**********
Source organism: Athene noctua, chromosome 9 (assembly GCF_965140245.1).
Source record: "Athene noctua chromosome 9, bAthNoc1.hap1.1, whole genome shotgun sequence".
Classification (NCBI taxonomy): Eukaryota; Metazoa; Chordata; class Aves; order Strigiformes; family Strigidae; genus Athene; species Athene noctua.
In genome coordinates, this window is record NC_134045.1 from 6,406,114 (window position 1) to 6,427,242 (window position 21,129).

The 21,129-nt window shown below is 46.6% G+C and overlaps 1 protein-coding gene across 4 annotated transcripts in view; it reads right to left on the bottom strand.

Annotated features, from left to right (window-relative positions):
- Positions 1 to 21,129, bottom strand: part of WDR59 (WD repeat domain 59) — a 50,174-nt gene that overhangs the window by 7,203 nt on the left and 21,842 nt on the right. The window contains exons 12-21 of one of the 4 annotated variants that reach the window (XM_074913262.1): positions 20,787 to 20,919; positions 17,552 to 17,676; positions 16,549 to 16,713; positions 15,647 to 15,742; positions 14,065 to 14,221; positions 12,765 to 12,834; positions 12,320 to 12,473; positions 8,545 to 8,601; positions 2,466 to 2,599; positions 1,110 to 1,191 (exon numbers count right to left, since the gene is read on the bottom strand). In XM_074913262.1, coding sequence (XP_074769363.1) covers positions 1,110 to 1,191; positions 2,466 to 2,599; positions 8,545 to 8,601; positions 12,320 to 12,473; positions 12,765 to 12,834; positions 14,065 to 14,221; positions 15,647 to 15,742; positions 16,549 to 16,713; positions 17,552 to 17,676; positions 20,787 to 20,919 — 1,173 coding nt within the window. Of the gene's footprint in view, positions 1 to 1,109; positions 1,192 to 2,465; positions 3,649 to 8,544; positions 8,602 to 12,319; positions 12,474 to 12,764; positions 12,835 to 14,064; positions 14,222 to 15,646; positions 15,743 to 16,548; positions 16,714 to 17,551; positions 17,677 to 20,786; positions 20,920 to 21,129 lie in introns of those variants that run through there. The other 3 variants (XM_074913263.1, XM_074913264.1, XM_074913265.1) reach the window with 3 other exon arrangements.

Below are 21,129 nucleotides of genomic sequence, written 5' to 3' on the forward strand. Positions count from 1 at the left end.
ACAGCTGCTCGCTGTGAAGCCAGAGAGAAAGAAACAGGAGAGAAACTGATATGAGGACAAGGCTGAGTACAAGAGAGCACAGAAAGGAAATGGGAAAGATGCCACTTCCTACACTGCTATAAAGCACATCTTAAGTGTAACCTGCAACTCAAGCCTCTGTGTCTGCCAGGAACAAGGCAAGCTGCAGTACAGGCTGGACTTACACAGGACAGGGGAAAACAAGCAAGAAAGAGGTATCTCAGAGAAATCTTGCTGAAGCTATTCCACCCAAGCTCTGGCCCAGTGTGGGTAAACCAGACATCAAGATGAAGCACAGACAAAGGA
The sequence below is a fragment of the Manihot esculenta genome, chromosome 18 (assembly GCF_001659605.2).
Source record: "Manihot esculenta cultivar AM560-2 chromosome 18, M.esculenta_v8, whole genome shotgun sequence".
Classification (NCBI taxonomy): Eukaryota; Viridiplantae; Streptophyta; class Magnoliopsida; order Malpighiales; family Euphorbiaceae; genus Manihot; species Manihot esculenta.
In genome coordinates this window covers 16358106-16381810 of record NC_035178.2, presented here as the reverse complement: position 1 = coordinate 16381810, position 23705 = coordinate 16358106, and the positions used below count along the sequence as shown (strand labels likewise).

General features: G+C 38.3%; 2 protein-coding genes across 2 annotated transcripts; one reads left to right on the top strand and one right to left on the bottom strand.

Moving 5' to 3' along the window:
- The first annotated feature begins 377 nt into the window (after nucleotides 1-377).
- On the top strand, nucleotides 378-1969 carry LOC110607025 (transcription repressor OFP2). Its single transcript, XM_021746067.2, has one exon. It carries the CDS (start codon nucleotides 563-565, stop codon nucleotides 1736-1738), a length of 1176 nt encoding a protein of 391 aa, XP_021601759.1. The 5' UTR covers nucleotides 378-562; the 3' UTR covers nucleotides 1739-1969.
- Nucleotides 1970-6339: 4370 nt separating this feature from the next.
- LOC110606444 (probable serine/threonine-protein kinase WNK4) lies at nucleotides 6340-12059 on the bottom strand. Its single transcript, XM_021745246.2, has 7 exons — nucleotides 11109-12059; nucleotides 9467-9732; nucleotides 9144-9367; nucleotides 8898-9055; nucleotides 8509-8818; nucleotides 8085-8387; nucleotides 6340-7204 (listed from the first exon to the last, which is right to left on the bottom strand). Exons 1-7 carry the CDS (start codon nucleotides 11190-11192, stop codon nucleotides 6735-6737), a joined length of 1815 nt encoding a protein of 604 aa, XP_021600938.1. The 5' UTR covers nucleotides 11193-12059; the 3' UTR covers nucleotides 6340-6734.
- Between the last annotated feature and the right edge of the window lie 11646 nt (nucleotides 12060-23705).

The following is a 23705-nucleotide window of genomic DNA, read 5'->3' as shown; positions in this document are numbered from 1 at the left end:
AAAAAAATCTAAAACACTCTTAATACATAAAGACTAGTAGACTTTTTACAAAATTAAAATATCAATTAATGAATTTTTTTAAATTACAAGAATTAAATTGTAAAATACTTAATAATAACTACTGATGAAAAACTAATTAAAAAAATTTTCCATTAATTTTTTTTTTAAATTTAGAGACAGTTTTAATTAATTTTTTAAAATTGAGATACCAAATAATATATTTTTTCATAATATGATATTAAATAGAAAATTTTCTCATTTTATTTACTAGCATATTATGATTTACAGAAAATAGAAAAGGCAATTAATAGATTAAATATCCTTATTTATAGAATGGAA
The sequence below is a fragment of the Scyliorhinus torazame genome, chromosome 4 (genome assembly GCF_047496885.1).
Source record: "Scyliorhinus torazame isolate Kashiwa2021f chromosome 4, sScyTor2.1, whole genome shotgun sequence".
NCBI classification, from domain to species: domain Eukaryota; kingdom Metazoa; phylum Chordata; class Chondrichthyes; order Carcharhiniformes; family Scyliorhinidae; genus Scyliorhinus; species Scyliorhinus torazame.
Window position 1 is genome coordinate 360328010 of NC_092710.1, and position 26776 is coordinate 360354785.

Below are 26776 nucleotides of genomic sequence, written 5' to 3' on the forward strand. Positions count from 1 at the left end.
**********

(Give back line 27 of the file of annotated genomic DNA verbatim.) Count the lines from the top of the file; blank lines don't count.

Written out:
Below are 26776 nucleotides of genomic sequence, written 5' to 3' on the forward strand. Positions count from 1 at the left end.